Wider usage of exotic wood species in residential applications is one fantastic result of two major trends converging. The first has to do with the people who the homeowner. Market researchers describe “the new consumers,” as being more concerned with long-lasting value than convenience. Clients are willing to invest a larger budget, but they purchase with more care and thought. They think about the life-cycle of products and materials, and will pay more for products they feel good about. There is a renewed appreciation for craftsmanship. While it would be easy to connect the economic downturn of recent history to this shift in buying philosophy, this change of sensibility is a part of a more legitimate trend that has been evolving over the past decade and increasing the demand for exotic wood species.
The second trend has to do with the people within the building trades. Architectural curriculum increasingly includes construction training. As a result, architects and designers have better material sensibility which translates to more practical designs. Many firms partner with trusted craftsmen or offer “design/build” services, where the same company functions as both the architect and the contractor. This has advantages for both the design professional and the homeowner in terms of tighter control over the quality of the end product, where once again, exotic wood species benefit.
African Mahogany (Khaya ivorensis)
Khaya ivorensis typically grows in drier climates. It can be found in lowland rainforest that have a short dry season. It grows in groups or singly. It does not have many demands to survive because it can tolerate some shade and short periods of flood during rainy seasons. It is mostly found in West Africa and southern Nigeria.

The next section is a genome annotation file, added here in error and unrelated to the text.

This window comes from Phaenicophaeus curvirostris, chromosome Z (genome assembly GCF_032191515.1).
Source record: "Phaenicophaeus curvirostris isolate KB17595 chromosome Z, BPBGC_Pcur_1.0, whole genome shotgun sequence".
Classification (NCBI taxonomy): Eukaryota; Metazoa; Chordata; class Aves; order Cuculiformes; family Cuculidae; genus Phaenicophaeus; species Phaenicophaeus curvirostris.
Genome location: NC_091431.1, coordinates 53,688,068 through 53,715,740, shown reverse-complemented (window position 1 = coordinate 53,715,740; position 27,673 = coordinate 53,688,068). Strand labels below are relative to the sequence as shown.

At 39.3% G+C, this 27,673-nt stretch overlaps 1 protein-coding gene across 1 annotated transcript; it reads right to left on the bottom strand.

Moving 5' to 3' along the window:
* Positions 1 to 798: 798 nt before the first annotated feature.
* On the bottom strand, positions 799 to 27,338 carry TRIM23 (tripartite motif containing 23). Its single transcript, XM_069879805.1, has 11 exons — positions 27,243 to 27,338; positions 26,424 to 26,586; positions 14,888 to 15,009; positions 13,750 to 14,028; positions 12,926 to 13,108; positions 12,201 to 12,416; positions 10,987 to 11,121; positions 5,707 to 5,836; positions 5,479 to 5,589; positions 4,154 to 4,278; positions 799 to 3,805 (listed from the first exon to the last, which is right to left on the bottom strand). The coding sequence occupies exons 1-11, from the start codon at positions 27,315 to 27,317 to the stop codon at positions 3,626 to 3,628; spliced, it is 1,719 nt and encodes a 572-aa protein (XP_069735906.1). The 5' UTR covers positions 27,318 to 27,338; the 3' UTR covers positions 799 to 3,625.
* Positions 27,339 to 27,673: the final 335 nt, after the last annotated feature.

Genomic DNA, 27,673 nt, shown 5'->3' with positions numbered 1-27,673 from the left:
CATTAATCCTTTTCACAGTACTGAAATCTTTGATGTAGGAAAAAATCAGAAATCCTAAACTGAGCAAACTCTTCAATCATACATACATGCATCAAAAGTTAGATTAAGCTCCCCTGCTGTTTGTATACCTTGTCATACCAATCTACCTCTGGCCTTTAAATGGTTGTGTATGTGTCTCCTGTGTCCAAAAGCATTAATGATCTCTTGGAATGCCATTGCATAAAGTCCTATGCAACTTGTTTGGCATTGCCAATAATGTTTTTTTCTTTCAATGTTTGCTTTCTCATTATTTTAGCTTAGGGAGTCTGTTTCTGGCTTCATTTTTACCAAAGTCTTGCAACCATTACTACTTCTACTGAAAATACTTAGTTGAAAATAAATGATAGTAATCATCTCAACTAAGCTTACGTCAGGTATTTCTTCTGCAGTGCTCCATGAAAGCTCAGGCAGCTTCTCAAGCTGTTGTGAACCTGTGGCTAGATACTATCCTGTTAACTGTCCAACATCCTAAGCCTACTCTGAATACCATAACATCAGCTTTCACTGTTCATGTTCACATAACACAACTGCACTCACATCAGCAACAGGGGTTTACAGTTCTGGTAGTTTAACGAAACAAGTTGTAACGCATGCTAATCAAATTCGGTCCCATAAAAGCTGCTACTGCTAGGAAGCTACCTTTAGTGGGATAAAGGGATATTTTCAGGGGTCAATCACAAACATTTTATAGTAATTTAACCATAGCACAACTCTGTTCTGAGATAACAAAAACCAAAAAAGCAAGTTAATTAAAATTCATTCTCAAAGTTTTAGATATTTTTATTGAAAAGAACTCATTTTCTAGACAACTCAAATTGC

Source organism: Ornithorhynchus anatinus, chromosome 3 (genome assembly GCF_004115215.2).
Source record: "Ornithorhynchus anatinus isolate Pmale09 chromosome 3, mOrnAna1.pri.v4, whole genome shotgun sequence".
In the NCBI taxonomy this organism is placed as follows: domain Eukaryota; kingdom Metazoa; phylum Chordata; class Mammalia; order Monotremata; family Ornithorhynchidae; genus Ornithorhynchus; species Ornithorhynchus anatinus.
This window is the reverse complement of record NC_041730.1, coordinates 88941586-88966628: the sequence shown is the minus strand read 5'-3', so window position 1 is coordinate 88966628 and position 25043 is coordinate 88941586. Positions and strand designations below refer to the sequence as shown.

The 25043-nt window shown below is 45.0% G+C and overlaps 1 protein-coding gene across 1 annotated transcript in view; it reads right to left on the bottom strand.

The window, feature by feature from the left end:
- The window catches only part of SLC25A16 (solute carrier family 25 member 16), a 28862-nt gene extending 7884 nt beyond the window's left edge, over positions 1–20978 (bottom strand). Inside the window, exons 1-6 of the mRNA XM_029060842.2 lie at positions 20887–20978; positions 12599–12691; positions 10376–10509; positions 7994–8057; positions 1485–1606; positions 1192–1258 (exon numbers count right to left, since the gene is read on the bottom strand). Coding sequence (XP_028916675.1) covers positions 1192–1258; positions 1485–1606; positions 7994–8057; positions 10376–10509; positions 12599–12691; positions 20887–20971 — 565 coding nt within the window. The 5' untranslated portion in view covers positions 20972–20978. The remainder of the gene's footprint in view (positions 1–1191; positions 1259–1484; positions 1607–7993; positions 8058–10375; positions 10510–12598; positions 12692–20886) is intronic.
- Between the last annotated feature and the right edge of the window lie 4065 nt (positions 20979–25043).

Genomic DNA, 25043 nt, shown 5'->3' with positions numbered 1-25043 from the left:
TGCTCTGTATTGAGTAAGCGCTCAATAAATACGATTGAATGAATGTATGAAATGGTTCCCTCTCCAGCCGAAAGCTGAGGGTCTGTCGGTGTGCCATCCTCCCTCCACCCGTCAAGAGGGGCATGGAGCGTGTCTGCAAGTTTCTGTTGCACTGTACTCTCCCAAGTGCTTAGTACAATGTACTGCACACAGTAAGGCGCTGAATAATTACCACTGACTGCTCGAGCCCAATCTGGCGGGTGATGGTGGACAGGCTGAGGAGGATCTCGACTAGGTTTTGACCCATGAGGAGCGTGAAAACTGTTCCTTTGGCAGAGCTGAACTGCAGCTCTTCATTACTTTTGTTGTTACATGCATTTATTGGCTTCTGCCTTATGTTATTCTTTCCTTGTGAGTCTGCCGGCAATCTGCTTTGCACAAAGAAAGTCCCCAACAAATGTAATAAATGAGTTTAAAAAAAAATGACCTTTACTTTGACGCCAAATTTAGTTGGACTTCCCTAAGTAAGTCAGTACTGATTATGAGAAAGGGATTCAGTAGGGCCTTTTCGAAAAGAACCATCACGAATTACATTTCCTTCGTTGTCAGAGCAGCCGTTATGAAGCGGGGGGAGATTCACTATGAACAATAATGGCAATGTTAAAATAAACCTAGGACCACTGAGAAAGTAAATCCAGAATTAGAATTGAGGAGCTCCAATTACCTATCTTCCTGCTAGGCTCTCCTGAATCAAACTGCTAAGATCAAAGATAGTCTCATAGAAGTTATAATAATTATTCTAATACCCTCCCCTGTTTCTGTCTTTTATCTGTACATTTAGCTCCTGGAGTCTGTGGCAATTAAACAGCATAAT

African Mahogany can be straight grain and is typically interlocked. It shows a striped figure on quartersawn surfaces. The heartwood is creamy white and yellow. The sapwood isn’t always distinct from the heartwood. It stains and polishes well, which is why African Mahogany wood countertops look beautiful in any kitchen.
Such a hearty wood can be used in almost any application. African Mahogany creates stunning paneling as well as adding great value when installed as a hardwood floor.
Afromosia (Pericopsis elata)
Afromosia is often used as a substitute for teak, but has nice features of its own as well. Afromosia is hard with interlocked to straight grain; boards tend to be fairly large and exceptionally clear. An attractive striped grain figure is very common as well. The wood is hard and heavy, and excellent for strong furniture.
In the image below Afromosia wide plank wood flooring adds depth to the coordinating neutral finishes:
The Afromosia, or African teak (Pericopsis elata) is an important tropical timber species found in Cameroon, Republic of the Congo, Democratic Republic of the Congo, Ivory Coast, Ghana, and Nigeria. It is considered endangered due to illegal logging and habitat loss.
Despite log prices doubling in the past 2-1/2 years, Aniegre is still a bargain for a figured exotic. It is easy to mill, dry, and glue. When finished, the wood resembles pale straw with a slight golden tone. Trees are typically 2-3 feet in diameter with 40-55′ clean trunks before limbs. The highest grade logs are sliced for decorative veneers.
Anigre is often found in tropical East and West Africa, primarily in Cameroon but also in Angola, Congo, Ethiopia, Ghana, Guinea Bissau, Ivory Coast, Kenya, Nigeria, Sierra Leone, Uganda and Zaire. Exportation from Cameroon is actually prohibited by local laws.
With its striking, zebra-like contrasts, and bold figuring, Bocote can be a very eye-catching wood. Bookmatching two consecutive panels can create symmetrical “faces” and other patterns in the wood, (though a relatively thin-kerf blade should be used to minimize the shift of the pattern). Bocote is generally used for its aesthetic attributes, rather than its mechanical ones—and although Bocote is by no means weak, its strength-to-weight ratio is below average. (It is roughly as stiff and strong as hard maple, even though Bocote is considerably heavier.)
Bubinga often has a wavy grain and sometimes highly figured. The sapwood is pale yellow which is truly a contrast from the dark reddish brown with black streaks of the heartwood. Easy to work with. Origin: Africa. Common uses are: inlays, furniture, and cabinetry.